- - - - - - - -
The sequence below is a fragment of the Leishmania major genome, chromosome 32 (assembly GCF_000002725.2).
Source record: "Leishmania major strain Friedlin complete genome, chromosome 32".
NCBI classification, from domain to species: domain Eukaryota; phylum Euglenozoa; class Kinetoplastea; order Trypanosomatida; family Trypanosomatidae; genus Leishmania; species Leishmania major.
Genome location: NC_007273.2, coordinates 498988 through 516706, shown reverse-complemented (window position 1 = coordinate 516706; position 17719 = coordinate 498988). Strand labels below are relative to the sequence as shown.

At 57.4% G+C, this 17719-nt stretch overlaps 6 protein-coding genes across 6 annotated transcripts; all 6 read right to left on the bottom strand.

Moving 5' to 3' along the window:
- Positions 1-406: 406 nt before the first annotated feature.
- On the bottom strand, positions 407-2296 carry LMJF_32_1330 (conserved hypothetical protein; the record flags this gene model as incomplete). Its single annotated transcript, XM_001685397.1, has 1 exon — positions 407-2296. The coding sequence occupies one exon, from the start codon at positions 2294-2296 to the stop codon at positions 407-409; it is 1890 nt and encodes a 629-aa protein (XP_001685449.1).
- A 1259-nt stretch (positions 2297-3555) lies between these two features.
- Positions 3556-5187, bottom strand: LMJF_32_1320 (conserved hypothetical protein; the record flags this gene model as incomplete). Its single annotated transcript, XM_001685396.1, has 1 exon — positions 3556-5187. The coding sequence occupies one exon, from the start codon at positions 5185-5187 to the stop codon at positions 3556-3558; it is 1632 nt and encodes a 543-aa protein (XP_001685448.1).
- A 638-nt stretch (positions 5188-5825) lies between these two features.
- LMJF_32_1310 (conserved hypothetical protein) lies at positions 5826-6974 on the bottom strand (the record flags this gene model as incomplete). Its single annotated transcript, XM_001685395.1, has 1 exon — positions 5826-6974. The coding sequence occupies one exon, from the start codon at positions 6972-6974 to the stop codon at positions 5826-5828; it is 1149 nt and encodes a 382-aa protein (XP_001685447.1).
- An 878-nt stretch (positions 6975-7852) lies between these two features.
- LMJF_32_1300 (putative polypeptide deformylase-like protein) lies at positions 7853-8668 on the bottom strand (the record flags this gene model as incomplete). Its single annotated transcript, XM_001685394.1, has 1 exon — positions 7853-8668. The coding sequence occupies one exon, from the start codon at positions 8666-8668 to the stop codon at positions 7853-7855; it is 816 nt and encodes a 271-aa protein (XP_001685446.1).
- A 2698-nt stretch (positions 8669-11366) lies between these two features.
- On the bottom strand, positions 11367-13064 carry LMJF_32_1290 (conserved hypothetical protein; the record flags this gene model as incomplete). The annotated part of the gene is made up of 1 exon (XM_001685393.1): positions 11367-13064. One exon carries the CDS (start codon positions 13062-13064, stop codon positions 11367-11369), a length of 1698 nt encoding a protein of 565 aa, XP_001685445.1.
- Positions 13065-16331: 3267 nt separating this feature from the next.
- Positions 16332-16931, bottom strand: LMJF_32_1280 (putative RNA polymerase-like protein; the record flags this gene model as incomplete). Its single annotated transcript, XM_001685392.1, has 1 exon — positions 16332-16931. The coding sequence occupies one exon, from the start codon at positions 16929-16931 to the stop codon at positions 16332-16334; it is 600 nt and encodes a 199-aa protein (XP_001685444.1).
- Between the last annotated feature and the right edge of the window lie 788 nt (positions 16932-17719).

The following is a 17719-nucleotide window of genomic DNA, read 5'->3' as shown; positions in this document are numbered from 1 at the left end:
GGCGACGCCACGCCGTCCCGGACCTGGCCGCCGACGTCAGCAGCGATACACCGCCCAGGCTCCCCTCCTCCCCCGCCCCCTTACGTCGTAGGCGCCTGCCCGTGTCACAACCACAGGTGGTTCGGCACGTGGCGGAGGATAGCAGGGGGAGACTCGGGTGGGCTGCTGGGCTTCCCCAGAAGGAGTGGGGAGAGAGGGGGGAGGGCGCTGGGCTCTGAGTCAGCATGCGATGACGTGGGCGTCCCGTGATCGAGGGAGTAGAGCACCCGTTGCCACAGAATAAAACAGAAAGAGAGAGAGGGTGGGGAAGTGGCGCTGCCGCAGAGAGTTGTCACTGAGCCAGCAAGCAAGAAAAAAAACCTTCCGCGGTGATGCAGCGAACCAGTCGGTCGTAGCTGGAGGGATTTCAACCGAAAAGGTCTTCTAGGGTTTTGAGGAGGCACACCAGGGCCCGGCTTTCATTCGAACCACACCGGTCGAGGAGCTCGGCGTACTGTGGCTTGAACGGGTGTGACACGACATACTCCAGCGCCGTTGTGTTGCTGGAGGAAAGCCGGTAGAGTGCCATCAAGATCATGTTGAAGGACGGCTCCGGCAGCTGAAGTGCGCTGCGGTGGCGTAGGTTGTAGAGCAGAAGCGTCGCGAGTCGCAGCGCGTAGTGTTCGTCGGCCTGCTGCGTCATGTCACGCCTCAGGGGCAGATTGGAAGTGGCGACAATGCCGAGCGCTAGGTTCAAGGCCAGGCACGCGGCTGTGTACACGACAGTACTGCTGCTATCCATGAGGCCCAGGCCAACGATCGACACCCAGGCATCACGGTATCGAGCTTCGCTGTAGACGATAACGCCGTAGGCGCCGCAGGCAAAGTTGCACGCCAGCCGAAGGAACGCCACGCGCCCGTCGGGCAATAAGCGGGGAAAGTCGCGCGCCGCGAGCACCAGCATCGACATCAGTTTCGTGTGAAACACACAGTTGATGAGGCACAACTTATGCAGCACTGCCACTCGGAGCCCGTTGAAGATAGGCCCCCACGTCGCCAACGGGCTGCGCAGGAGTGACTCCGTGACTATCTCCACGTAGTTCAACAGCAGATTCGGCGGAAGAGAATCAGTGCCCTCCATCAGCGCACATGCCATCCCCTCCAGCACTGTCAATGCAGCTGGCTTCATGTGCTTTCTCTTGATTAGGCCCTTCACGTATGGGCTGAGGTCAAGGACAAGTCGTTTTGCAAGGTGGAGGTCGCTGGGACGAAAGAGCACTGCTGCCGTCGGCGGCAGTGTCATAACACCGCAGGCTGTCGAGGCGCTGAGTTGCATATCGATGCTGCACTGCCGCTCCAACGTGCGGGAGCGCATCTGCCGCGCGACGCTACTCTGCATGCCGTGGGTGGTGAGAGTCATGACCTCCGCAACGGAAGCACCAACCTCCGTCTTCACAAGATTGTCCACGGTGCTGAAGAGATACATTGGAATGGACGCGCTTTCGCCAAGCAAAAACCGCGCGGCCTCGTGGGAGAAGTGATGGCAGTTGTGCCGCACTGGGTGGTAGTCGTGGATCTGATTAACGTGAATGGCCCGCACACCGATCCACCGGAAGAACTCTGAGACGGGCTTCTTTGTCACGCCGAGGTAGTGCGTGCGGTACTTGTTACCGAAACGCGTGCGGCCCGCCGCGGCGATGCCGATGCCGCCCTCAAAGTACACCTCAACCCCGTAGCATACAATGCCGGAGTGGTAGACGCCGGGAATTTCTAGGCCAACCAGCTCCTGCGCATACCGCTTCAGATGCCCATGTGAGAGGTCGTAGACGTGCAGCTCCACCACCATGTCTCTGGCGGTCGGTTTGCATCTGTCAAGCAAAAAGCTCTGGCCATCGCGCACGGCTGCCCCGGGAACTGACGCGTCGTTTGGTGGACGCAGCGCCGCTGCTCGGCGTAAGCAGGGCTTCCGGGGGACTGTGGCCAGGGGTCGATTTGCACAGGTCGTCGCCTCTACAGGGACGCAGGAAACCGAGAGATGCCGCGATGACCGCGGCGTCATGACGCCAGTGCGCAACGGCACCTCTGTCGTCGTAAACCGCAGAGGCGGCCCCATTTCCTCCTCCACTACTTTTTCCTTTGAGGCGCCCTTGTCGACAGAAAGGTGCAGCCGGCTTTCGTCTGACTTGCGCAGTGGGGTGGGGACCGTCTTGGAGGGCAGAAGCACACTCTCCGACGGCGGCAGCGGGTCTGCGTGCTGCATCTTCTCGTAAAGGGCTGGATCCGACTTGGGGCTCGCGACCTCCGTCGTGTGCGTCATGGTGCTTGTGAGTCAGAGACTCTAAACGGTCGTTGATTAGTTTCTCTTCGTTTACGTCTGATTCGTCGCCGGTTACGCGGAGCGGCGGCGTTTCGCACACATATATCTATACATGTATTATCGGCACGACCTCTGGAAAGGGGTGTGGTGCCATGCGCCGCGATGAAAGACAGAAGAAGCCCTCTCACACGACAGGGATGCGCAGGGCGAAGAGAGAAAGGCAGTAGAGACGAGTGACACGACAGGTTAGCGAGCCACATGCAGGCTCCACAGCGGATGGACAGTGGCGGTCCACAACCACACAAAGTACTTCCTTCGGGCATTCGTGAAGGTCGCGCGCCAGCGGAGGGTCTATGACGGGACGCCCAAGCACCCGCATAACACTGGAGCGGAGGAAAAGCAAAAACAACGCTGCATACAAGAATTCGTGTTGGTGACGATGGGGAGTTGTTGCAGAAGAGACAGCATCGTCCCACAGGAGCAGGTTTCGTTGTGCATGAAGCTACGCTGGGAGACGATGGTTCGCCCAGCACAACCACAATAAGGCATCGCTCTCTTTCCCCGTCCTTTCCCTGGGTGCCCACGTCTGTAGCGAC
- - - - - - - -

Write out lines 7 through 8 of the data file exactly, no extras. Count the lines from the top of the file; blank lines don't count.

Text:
- Positions 1-406: 406 nt before the first annotated feature.
- On the bottom strand, positions 407-2296 carry LMJF_32_1330 (conserved hypothetical protein; the record flags this gene model as incomplete). Its single annotated transcript, XM_001685397.1, has 1 exon — positions 407-2296. The coding sequence occupies one exon, from the start codon at positions 2294-2296 to the stop codon at positions 407-409; it is 1890 nt and encodes a 629-aa protein (XP_001685449.1).